For Release: November 5, 1999
Contact: David Almasi at 202/543-4110 x106 or [email protected]
Members of the African-American leadership network Project 21 question the Clinton Administration's sincerity in fighting crime that targets specific racial groups in light of revelations that the Clinton Justice Department allowed members of an organized crime operation - including one member who allegedly targeted blacks for murder - to operate freely while cooperating with a federal investigation.
John Martorano recently pled guilty to racketeering charges in Boston. Under the terms of his plea agreement with the government, he will only receive up to 15 years in prison. Although he has admitted to 20 murders, the testimony he is providing against his fellow mobsters will have him on the street in a relatively short amount of time.
Four of the people Martorano admitted to murdering are black. The black death toll, however, may be much higher. In 1998, Mike Barnicle, a columnist for the Boston Globe at the time, published a commentary about the gang's activities which quoted a retired police officer who claimed Martorano "practically used black people for target practice."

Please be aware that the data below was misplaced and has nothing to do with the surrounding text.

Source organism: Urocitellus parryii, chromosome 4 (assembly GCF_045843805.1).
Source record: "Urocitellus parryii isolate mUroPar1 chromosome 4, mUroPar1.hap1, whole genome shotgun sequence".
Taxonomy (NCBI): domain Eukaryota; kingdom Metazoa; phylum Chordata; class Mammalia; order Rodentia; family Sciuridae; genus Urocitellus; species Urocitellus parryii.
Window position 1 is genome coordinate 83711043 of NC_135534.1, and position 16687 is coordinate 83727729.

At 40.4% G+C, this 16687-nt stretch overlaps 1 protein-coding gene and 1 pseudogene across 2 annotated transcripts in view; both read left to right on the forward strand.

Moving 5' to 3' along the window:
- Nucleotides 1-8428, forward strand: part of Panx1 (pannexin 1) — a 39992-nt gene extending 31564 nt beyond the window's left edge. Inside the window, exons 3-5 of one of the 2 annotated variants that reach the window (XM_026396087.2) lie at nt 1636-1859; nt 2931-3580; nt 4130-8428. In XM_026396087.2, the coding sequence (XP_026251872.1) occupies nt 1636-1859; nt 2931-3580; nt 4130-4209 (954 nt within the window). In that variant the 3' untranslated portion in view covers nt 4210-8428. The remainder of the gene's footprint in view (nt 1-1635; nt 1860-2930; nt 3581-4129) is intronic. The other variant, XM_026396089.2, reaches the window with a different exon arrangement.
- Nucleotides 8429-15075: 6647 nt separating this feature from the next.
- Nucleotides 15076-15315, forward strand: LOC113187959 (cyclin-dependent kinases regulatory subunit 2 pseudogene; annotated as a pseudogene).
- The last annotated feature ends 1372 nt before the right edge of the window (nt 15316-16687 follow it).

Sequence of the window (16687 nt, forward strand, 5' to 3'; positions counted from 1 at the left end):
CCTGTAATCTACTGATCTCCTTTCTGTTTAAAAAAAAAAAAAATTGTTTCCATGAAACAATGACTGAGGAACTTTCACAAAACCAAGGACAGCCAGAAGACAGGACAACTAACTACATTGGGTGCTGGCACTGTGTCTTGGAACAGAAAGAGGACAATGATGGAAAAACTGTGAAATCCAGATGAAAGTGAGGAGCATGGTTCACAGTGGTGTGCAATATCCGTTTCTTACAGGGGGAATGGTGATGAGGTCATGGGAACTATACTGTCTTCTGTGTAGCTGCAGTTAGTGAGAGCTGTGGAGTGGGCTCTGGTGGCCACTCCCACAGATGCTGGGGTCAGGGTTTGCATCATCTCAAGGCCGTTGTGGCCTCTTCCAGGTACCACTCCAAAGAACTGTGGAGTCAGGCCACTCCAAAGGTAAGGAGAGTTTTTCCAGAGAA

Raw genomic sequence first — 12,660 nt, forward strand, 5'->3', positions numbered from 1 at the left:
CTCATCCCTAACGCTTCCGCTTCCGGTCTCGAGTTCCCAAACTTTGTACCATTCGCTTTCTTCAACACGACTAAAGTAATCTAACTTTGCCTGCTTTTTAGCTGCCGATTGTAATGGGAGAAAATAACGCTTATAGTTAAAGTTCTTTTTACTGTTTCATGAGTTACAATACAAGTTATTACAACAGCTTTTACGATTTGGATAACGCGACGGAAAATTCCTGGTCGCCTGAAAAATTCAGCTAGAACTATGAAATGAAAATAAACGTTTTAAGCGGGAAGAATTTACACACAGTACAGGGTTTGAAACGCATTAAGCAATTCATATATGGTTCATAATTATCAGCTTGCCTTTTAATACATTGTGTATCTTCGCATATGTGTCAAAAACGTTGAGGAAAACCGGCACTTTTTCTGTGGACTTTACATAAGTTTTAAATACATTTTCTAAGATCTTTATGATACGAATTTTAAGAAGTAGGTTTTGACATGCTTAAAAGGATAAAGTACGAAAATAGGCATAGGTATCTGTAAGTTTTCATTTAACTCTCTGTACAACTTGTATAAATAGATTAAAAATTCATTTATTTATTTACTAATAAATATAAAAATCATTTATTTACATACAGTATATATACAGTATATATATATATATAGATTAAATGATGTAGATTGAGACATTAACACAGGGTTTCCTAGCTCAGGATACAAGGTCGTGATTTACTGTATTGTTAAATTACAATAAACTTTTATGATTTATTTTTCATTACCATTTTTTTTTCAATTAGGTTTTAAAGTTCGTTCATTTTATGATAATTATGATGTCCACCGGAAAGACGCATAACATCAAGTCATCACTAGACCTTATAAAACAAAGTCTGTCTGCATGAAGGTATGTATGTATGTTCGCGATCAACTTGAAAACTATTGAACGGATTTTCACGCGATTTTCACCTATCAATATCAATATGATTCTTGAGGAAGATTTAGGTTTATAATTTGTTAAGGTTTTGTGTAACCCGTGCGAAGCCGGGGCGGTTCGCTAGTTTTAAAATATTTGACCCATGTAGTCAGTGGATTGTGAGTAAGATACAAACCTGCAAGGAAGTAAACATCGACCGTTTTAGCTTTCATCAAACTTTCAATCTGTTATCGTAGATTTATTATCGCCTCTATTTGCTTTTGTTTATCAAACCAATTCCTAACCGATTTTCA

Congressional Republicans are calling for an investigation of Martorano's plea bargain. House Majority Leader Dick Armey (R-TX) wrote to Attorney General Janet Reno asking, "What signal does this administration send when it allows dangerous predators like Mr. Martorano to receive a token slap on the wrist for a lifetime of crime?"
Members of Project 21 wonder just how committed the Clinton Administration actually is promoting racial healing if it will allow individuals like Martorano to escape prosecution for the hateful acts of which he is accused. The deal, which has already brought shame to the Clinton Justice Department and FBI, makes many wonder if the President's public endorsements of "hate crimes" legislation and civil rights initiatives are motivated by moral conviction or simply done for political gain.
"Clinton's sermonizing about race and racial healing mean nothing
when, as a matter of public policy, his prosecutors give racial predators
like Martorano a free pass" said Project 21 member Horace Cooper.
"This guy ought to buried under the jail."
Project 21 has been a leading voice of the African-American community
since 1992. For more information, contact David Almasi at (202) 543-4110
x106 or [email protected],
or visit Project 21's website at http://www.project21.org/P21Index.html.